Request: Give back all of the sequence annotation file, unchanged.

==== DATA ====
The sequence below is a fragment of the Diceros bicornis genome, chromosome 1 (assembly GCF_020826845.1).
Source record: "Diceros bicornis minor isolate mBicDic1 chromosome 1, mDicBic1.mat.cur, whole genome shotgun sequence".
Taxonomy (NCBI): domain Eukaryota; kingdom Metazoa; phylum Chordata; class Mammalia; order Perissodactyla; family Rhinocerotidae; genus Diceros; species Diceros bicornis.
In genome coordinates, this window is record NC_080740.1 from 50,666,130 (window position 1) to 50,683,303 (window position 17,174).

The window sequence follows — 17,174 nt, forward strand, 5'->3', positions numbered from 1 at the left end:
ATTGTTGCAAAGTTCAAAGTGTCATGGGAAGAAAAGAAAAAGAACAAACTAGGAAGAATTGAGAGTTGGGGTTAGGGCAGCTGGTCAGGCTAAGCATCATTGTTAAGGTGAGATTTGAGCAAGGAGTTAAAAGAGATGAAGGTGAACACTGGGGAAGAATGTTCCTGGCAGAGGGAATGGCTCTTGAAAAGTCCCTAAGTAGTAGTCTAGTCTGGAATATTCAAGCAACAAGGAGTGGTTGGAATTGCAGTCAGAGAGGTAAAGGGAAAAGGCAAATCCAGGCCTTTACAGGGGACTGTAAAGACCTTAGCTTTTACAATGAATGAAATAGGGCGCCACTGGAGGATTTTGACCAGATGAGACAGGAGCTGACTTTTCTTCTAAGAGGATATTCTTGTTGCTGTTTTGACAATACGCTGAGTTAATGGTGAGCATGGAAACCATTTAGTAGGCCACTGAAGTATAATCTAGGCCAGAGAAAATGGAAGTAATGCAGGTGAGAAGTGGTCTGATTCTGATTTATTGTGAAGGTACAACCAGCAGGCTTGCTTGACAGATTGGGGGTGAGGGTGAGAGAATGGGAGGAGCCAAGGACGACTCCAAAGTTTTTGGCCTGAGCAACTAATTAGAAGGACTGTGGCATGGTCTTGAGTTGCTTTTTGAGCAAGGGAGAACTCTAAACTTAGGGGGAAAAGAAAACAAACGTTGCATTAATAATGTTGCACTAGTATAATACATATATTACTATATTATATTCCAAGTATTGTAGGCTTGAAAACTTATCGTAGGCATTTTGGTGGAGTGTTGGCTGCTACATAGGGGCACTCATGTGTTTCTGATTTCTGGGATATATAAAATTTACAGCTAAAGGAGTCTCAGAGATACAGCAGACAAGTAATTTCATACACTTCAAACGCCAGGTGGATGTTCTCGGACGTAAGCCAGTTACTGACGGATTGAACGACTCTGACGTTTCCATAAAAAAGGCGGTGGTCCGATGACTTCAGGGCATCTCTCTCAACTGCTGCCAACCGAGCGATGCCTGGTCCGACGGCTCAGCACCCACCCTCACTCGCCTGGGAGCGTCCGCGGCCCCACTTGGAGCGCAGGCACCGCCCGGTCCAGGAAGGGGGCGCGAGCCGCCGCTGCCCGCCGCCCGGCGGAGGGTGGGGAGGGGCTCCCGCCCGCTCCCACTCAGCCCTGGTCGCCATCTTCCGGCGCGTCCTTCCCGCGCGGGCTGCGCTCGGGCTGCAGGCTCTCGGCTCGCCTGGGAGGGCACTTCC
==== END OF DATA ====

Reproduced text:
The sequence below is a fragment of the Diceros bicornis genome, chromosome 1 (assembly GCF_020826845.1).
Source record: "Diceros bicornis minor isolate mBicDic1 chromosome 1, mDicBic1.mat.cur, whole genome shotgun sequence".
Taxonomy (NCBI): domain Eukaryota; kingdom Metazoa; phylum Chordata; class Mammalia; order Perissodactyla; family Rhinocerotidae; genus Diceros; species Diceros bicornis.
In genome coordinates, this window is record NC_080740.1 from 50,666,130 (window position 1) to 50,683,303 (window position 17,174).

The window sequence follows — 17,174 nt, forward strand, 5'->3', positions numbered from 1 at the left end:
ATTGTTGCAAAGTTCAAAGTGTCATGGGAAGAAAAGAAAAAGAACAAACTAGGAAGAATTGAGAGTTGGGGTTAGGGCAGCTGGTCAGGCTAAGCATCATTGTTAAGGTGAGATTTGAGCAAGGAGTTAAAAGAGATGAAGGTGAACACTGGGGAAGAATGTTCCTGGCAGAGGGAATGGCTCTTGAAAAGTCCCTAAGTAGTAGTCTAGTCTGGAATATTCAAGCAACAAGGAGTGGTTGGAATTGCAGTCAGAGAGGTAAAGGGAAAAGGCAAATCCAGGCCTTTACAGGGGACTGTAAAGACCTTAGCTTTTACAATGAATGAAATAGGGCGCCACTGGAGGATTTTGACCAGATGAGACAGGAGCTGACTTTTCTTCTAAGAGGATATTCTTGTTGCTGTTTTGACAATACGCTGAGTTAATGGTGAGCATGGAAACCATTTAGTAGGCCACTGAAGTATAATCTAGGCCAGAGAAAATGGAAGTAATGCAGGTGAGAAGTGGTCTGATTCTGATTTATTGTGAAGGTACAACCAGCAGGCTTGCTTGACAGATTGGGGGTGAGGGTGAGAGAATGGGAGGAGCCAAGGACGACTCCAAAGTTTTTGGCCTGAGCAACTAATTAGAAGGACTGTGGCATGGTCTTGAGTTGCTTTTTGAGCAAGGGAGAACTCTAAACTTAGGGGGAAAAGAAAACAAACGTTGCATTAATAATGTTGCACTAGTATAATACATATATTACTATATTATATTCCAAGTATTGTAGGCTTGAAAACTTATCGTAGGCATTTTGGTGGAGTGTTGGCTGCTACATAGGGGCACTCATGTGTTTCTGATTTCTGGGATATATAAAATTTACAGCTAAAGGAGTCTCAGAGATACAGCAGACAAGTAATTTCATACACTTCAAACGCCAGGTGGATGTTCTCGGACGTAAGCCAGTTACTGACGGATTGAACGACTCTGACGTTTCCATAAAAAAGGCGGTGGTCCGATGACTTCAGGGCATCTCTCTCAACTGCTGCCAACCGAGCGATGCCTGGTCCGACGGCTCAGCACCCACCCTCACTCGCCTGGGAGCGTCCGCGGCCCCACTTGGAGCGCAGGCACCGCCCGGTCCAGGAAGGGGGCGCGAGCCGCCGCTGCCCGCCGCCCGGCGGAGGGTGGGGAGGGGCTCCCGCCCGCTCCCACTCAGCCCTGGTCGCCATCTTCCGGCGCGTCCTTCCCGCGCGGGCTGCGCTCGGGCTGCAGGCTCTCGGCTCGCCTGGGAGGGCACTTCC